Not do that. If we were just to maybe go take some cold showers, because that post workout inflammation is part of the muscle building process. And so if you do something to interfere with that, take an ice bath or maybe take some NSA IDs after you train it is going to result in less muscle. ERO Levine asks thoughts on energy flux and in case you are not familiar with that term, it just refers to the amount of calories that are going through you.

The amount of calories you are eating and burning. So a high flux individual eats a lot of calories, but burns a lot of calories and a low flux individual would be somebody who doesn’t eat very many calories and doesn’t burn very many calories now. Both of those people can gain weight, lose weight, maintain weight, of course, depending on the relationship between the calories in and calories out.

But the energy flux discussions that people have are usually centered around the question of which is best, which condition is best for losing weight. Maintaining weight. And the short answer is most people seem to do best. They get the best results with a high flux approach. Meaning they move a lot.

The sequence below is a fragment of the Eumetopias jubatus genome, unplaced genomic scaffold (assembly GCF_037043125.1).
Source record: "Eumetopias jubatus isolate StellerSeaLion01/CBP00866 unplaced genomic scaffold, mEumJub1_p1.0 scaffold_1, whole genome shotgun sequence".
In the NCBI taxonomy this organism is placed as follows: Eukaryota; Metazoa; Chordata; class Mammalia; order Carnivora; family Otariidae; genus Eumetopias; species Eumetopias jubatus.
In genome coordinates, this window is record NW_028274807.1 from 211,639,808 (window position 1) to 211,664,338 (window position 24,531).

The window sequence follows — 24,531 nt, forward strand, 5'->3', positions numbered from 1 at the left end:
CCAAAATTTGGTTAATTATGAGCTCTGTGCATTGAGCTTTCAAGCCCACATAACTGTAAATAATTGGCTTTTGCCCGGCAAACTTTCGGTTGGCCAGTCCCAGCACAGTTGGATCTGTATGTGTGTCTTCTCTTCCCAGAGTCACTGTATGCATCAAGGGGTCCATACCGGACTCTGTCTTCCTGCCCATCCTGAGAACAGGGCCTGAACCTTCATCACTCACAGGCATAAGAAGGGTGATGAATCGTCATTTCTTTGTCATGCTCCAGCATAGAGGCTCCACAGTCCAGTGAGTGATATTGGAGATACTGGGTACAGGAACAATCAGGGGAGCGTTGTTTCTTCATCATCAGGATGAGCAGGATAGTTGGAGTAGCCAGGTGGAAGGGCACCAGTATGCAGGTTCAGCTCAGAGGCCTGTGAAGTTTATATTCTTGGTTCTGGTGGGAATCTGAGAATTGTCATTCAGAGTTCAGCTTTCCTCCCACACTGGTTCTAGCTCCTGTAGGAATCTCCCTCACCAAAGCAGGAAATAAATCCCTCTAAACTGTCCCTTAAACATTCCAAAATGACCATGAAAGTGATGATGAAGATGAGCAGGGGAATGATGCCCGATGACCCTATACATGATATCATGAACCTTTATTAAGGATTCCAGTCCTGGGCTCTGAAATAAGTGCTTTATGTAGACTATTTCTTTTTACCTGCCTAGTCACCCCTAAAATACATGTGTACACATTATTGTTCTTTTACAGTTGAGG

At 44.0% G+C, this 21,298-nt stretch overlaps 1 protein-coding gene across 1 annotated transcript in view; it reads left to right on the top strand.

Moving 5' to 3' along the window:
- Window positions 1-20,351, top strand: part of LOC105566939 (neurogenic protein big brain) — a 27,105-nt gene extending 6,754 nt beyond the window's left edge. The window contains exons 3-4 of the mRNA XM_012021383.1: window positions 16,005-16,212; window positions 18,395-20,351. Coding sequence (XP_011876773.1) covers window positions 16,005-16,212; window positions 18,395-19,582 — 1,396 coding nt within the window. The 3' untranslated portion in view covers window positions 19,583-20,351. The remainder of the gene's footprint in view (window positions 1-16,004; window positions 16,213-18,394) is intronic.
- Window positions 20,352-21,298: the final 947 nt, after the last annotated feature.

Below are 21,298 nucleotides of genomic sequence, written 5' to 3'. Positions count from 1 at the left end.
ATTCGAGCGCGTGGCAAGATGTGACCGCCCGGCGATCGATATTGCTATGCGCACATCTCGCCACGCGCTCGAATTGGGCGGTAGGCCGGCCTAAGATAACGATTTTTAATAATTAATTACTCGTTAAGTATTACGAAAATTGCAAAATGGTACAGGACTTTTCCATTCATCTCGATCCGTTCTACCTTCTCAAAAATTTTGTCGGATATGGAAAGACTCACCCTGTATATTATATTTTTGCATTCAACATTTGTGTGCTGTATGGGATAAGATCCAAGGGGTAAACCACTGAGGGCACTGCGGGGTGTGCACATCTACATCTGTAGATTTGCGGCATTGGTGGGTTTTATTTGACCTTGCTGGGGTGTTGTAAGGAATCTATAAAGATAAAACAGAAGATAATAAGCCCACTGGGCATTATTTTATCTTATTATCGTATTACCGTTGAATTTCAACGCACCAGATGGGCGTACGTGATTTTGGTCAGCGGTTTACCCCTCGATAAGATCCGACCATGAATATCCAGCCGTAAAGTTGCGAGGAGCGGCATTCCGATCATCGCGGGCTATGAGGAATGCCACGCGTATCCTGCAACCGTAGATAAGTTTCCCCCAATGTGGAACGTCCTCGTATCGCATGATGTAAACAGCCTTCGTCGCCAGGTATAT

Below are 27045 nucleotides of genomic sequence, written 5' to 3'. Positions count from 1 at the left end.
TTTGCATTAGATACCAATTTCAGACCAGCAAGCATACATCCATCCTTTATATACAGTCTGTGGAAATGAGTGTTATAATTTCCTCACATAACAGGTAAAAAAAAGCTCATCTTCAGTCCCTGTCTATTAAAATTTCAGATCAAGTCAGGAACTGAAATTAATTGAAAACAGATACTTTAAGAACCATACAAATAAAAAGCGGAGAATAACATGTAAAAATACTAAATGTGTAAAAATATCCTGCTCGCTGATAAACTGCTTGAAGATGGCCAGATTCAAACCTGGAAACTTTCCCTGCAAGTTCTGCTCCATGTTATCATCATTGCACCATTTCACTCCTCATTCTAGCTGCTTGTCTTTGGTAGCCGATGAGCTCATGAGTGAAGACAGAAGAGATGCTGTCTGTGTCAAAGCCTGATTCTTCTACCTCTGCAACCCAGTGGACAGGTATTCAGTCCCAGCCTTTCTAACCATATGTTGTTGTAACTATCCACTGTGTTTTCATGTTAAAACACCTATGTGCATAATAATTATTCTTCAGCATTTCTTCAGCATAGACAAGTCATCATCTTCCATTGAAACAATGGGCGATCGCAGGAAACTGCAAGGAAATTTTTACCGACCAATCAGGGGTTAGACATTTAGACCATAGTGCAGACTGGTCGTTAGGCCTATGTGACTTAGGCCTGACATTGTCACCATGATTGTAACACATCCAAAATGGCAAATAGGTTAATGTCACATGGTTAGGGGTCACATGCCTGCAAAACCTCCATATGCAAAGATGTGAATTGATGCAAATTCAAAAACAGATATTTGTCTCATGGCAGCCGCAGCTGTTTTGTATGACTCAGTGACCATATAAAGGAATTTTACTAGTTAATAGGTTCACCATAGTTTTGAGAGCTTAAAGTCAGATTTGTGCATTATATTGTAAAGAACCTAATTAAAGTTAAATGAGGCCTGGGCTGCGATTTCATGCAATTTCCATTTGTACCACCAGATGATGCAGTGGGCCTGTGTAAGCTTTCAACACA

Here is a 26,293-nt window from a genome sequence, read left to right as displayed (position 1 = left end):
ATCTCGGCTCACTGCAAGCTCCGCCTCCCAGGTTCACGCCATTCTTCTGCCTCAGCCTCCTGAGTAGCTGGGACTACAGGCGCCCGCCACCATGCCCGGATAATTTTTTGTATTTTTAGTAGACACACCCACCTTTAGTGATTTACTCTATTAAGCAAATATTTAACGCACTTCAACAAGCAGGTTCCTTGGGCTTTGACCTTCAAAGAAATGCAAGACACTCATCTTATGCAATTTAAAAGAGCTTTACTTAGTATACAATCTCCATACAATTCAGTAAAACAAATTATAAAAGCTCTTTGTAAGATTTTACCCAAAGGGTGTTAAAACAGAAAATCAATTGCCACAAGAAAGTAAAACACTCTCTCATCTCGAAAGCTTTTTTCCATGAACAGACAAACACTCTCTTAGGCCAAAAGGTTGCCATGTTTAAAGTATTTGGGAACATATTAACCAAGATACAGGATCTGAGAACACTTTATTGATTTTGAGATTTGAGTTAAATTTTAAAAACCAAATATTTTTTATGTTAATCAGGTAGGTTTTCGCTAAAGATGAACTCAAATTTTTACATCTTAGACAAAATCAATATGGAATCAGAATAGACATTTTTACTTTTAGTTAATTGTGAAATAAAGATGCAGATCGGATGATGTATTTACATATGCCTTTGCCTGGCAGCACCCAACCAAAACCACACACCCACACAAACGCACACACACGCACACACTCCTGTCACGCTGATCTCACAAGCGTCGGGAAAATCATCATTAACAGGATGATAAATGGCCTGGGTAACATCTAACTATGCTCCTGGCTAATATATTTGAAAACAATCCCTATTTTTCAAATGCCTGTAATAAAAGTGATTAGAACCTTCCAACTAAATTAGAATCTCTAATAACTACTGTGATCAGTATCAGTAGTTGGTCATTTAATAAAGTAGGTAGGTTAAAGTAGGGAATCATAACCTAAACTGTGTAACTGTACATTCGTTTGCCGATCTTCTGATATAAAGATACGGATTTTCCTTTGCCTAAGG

They burn a lot of energy and that allows them to eat. More food. So in the case of a guy who’s cutting, let’s say he’s burning about 3000 calories per day, and he’s eating 2,500 calories per day to cut. He is probably going to do better with that approach than let’s say burning 2,500 calories per day in eating about 2000 calories per day.

The fat loss will be. The same, but he probably will feel better. He probably will have better workouts. He probably will retain more muscle. And all of that matters. Of course, it’s not just about losing fat. And in the case of women, it works the same. It’s just, the numbers are usually smaller. When cutting most women are going to do better.

If they can eat 2000 calories per day versus 1500 calories per day or 1500 calories per day versus a thousand calories per day, a thousand calories per day is almost always inappropriate. But if you have a small woman who is fairly lean and just wanting to get a little bit leaner, she might need to eat somewhere close to a thousand to 1200 calories per day, based on her activity level, but burn more calories.

So she could eat more calories and that’s really, it. That’s all there is to energy flux, practically speaking. It is not a metabolic hack that allows you to speed up your metabolism, to lose fat faster, to re comp, to gain muscle and lose fat at the same time. I wish it were that easy because I would do it myself and I would recommend that all of you do it, but there is no good scientific evidence for any of those kinds of claims and a final comment here that might be useful for anyone who is now thinking about how they can get their calories out up so they can get their calories in up as well.